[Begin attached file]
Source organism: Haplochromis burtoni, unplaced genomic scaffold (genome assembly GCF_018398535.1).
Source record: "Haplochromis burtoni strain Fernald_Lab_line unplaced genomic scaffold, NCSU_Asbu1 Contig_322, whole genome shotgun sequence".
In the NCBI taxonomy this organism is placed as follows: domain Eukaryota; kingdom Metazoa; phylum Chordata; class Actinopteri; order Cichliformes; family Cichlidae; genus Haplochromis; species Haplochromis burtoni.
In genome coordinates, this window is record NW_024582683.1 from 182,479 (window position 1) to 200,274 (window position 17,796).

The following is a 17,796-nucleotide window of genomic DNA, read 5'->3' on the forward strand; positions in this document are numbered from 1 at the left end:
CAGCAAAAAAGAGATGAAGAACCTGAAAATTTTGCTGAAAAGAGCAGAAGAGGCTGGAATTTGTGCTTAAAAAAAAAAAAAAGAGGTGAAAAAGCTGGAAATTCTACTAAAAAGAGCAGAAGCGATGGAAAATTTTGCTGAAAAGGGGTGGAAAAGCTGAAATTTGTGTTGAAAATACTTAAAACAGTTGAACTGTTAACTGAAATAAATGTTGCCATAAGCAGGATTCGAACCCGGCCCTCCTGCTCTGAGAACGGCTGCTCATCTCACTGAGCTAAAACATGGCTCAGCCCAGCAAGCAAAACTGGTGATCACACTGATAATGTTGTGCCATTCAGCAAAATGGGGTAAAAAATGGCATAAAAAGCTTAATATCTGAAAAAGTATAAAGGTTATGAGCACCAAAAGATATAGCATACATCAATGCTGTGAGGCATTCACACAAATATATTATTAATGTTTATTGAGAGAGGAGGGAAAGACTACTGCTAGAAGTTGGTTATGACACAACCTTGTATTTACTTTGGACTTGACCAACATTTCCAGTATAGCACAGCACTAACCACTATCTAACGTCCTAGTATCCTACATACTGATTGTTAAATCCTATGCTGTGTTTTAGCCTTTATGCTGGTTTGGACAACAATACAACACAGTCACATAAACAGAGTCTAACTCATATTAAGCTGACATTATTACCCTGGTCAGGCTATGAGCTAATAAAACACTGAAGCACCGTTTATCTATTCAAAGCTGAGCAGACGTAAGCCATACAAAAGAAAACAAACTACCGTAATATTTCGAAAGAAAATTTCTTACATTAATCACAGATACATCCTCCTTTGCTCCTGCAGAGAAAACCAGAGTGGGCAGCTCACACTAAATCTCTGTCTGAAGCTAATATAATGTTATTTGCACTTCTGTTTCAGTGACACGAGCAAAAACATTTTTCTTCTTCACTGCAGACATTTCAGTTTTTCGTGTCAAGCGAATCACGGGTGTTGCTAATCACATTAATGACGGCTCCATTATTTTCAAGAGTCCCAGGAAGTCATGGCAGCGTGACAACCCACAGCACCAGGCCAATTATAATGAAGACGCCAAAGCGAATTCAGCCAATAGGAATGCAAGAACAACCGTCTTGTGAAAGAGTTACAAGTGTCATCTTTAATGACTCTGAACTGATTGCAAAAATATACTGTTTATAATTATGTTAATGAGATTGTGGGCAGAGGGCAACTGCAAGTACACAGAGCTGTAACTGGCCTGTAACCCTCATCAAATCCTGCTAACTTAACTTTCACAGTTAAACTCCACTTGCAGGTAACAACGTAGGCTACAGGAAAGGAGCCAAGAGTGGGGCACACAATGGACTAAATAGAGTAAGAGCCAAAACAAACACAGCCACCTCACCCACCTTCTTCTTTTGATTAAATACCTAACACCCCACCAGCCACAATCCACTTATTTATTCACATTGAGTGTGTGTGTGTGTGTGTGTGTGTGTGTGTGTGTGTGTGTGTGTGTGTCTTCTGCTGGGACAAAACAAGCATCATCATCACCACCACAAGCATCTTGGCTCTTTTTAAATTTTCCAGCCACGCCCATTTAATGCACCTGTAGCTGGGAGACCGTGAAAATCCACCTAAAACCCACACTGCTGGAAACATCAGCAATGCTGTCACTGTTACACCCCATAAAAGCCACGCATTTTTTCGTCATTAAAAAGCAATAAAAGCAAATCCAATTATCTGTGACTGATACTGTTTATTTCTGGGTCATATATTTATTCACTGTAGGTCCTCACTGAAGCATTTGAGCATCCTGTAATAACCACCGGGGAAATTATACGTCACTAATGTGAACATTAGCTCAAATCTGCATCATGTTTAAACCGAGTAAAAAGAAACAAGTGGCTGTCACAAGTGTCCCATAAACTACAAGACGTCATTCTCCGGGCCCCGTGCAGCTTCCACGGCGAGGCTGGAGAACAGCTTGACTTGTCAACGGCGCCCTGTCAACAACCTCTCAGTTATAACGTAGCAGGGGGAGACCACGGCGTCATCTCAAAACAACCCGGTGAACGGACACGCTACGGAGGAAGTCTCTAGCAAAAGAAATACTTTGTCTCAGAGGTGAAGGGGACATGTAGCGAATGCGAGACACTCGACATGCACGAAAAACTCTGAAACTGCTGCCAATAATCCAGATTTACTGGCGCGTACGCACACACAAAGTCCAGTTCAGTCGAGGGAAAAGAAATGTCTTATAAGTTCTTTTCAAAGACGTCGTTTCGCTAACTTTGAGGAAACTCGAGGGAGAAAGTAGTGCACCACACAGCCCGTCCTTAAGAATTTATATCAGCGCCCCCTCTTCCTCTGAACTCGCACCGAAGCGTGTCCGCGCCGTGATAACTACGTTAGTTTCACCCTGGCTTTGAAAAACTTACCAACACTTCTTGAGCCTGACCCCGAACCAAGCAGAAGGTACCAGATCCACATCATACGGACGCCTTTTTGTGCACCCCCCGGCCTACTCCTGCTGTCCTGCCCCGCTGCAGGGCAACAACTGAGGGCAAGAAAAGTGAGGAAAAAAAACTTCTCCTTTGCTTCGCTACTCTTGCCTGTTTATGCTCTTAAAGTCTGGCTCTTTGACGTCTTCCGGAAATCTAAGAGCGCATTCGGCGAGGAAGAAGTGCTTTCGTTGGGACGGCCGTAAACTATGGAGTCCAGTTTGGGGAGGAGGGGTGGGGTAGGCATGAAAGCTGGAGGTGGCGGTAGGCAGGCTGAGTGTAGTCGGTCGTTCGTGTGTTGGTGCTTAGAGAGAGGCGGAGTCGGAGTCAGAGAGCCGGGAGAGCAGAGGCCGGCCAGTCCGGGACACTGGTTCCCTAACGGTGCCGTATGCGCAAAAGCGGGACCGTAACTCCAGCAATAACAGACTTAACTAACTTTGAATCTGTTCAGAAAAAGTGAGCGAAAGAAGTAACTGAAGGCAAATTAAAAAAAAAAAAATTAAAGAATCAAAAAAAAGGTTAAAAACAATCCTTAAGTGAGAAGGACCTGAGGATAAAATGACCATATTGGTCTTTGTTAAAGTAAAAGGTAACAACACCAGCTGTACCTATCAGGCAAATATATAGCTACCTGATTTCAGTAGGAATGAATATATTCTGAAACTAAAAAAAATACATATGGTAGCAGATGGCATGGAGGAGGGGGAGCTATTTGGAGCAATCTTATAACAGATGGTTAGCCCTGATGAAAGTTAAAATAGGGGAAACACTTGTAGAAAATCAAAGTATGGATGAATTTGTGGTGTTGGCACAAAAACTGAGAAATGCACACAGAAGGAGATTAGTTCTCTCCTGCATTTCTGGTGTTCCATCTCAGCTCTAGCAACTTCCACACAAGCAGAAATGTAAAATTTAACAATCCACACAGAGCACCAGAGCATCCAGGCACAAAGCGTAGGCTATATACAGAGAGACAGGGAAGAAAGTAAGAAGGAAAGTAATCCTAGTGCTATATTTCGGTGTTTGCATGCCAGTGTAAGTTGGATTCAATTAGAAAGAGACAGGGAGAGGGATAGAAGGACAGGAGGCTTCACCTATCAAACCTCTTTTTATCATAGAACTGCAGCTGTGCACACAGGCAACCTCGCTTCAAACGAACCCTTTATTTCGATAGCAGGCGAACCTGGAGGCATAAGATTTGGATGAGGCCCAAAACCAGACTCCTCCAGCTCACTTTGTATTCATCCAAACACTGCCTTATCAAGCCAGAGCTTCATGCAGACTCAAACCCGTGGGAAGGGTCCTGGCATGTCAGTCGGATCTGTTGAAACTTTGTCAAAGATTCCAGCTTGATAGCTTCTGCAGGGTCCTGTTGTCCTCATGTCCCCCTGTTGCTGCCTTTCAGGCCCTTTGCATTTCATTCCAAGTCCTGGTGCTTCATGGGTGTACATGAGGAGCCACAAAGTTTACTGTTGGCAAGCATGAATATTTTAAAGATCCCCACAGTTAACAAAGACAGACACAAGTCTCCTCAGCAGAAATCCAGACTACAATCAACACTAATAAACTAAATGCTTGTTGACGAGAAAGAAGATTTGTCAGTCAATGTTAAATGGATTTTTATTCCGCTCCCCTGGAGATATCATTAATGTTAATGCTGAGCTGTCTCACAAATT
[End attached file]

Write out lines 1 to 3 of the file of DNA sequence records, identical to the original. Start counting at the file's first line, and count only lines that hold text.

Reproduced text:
Source organism: Haplochromis burtoni, unplaced genomic scaffold (genome assembly GCF_018398535.1).
Source record: "Haplochromis burtoni strain Fernald_Lab_line unplaced genomic scaffold, NCSU_Asbu1 Contig_322, whole genome shotgun sequence".
In the NCBI taxonomy this organism is placed as follows: domain Eukaryota; kingdom Metazoa; phylum Chordata; class Actinopteri; order Cichliformes; family Cichlidae; genus Haplochromis; species Haplochromis burtoni.